Clerks proceedings to re-commence in commission

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Clerks proceedings to re-commence in commission

After a fortnight’s hiatus, the long running Clerks Case will resume before the Industrial Relations Commission of NSW this week with the representatives of four major employer organisations continuing their closing addresses.

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After a fortnight’s hiatus, the long running Clerks Case will resume before the Industrial Relations Commission of NSW this week with the representatives of four major employer organisations continuing their closing addresses.

Two valuable hearing dates for 20 and 21 March were cancelled because of Justice Glynn’s commitments to a matter involving a full bench of the Commission. However further hearing dates have been tentatively set for late April and the first and second weeks of May. The cancellation of these dates may delay the final decision in this most important case.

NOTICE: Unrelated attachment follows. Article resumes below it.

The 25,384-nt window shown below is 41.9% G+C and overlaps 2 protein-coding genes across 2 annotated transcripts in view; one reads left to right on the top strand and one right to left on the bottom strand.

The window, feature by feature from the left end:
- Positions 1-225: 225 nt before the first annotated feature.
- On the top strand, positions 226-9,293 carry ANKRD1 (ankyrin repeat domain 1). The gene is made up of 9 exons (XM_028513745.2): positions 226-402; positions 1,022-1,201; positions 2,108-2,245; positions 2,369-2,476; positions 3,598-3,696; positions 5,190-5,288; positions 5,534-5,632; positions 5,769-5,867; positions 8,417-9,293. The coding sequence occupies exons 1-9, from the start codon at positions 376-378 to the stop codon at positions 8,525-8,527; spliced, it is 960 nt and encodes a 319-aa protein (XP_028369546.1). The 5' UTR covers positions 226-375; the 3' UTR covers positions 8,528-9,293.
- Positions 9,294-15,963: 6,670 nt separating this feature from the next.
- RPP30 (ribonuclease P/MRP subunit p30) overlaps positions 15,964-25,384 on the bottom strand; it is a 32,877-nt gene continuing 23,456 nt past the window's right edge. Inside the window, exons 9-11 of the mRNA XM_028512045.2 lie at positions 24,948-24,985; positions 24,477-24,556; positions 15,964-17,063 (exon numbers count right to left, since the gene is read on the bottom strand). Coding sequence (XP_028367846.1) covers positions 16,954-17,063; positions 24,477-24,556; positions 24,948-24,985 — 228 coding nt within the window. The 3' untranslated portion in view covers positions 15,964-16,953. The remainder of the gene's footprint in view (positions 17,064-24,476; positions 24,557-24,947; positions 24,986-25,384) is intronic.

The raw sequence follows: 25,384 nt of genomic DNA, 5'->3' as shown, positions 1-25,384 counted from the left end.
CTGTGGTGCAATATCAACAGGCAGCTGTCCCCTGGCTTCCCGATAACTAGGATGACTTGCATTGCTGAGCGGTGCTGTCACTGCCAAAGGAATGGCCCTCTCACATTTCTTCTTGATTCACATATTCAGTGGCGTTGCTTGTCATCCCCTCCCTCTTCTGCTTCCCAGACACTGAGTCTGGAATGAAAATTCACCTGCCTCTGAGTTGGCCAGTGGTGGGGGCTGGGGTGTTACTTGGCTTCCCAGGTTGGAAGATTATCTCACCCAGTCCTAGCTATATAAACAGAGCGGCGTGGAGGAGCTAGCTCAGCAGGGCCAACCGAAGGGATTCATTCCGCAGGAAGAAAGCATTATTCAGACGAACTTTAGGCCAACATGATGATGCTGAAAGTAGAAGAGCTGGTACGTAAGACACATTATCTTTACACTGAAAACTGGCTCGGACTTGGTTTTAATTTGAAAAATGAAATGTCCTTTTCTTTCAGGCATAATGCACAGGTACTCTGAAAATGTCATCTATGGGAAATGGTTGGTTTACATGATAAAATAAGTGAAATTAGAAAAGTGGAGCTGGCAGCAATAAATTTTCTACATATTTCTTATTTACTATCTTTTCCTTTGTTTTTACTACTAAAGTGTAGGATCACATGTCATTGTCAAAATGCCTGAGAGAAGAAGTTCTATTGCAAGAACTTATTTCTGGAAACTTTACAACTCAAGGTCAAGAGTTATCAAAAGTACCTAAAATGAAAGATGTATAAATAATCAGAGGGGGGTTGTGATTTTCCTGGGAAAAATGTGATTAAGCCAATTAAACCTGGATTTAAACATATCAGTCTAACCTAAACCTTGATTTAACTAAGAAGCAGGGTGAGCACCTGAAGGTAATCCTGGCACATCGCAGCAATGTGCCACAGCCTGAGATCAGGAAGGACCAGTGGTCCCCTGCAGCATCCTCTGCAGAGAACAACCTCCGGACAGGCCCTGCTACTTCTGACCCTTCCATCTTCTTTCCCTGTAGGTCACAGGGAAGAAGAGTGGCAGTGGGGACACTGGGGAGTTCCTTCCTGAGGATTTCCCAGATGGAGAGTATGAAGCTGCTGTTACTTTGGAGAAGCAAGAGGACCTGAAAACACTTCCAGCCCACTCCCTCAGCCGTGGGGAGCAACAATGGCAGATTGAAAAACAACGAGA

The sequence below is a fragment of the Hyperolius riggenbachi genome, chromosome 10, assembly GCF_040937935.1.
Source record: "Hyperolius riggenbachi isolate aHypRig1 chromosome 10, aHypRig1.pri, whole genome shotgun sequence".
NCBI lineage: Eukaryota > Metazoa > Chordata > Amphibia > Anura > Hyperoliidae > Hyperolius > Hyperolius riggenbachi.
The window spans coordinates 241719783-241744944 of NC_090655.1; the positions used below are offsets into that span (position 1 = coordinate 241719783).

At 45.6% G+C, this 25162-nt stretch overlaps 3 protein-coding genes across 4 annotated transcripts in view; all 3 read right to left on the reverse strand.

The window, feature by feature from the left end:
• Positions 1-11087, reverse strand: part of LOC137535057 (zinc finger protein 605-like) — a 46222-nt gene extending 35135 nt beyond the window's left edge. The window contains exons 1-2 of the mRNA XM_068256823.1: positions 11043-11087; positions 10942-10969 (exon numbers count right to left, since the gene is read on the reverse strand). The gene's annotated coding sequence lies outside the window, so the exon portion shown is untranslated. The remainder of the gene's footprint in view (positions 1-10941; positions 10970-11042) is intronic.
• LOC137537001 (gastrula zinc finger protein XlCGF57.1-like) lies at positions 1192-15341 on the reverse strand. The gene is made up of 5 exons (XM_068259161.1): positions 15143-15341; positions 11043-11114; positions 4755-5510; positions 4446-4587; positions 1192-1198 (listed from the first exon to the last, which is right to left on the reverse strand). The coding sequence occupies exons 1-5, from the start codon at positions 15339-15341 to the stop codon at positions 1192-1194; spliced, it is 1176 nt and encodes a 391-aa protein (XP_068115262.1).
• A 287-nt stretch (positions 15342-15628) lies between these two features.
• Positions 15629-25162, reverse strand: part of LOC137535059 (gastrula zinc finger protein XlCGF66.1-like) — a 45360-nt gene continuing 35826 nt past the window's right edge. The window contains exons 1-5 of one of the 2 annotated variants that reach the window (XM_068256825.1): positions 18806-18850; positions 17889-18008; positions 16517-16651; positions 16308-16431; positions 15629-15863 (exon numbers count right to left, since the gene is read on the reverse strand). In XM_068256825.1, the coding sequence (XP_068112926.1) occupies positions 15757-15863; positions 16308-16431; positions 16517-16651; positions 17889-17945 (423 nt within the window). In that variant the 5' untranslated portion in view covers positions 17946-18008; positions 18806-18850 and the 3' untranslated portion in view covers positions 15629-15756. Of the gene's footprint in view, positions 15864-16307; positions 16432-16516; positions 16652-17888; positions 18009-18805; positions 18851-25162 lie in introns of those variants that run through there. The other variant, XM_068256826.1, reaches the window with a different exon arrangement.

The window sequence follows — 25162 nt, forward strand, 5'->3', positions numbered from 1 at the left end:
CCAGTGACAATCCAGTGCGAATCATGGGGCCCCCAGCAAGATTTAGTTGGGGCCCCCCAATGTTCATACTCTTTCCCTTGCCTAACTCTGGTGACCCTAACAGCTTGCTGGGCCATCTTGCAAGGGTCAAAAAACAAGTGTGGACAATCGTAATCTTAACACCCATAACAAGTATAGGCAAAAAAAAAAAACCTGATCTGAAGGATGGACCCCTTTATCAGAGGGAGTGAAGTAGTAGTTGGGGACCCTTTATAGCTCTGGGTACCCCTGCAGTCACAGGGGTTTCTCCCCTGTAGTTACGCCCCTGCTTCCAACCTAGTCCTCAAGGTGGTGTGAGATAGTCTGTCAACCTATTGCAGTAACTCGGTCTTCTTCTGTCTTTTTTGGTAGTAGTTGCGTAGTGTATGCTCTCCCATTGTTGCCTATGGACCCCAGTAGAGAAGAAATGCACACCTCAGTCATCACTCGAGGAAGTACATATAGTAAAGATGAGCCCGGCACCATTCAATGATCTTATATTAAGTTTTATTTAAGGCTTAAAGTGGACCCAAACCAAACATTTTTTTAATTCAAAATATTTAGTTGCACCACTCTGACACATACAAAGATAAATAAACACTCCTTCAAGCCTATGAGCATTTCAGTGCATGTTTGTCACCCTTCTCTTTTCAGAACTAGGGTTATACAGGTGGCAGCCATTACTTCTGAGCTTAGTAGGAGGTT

In resuming their submissions, employer representatives will argue for the retention of the Exemption provision. Over the last six years, this provision has become the most controversial aspect of the Clerks (State) Consolidated Award. The provision relieves an employer from various clauses of the award where the clerical employee is paid in excess of 15% above the highest award grade.

Historically the Clerks Union has never been comfortable with the retention of the Exemption provision. In 1978, the Union was unsuccessful in seeking the abolition of the Exemption provision when the current five level grading structure was incorporated into the award by Mr Justice Dey of the former Industrial Commission of NSW.

In that case his Honour preferred to increase the Exemption rate and stated that it would not be appropriate to delete the provision at a time when a new grading structure is being included into the award.

The Union again attempted to have the clause abolished in 1991 and was successful in first instance before Justice Glynn. However the clause was reinstated into the award as a result of an appeal by employer organisations.

As part of its current application to include a new six level classification structure into the award, the Union has again sought the deletion of the Exemption structure. However as part of their reply to the Union, employer representatives will submit that, on the logic applied by Mr Justice Dey in 1978, it is not appropriate time to delete the provision.

 

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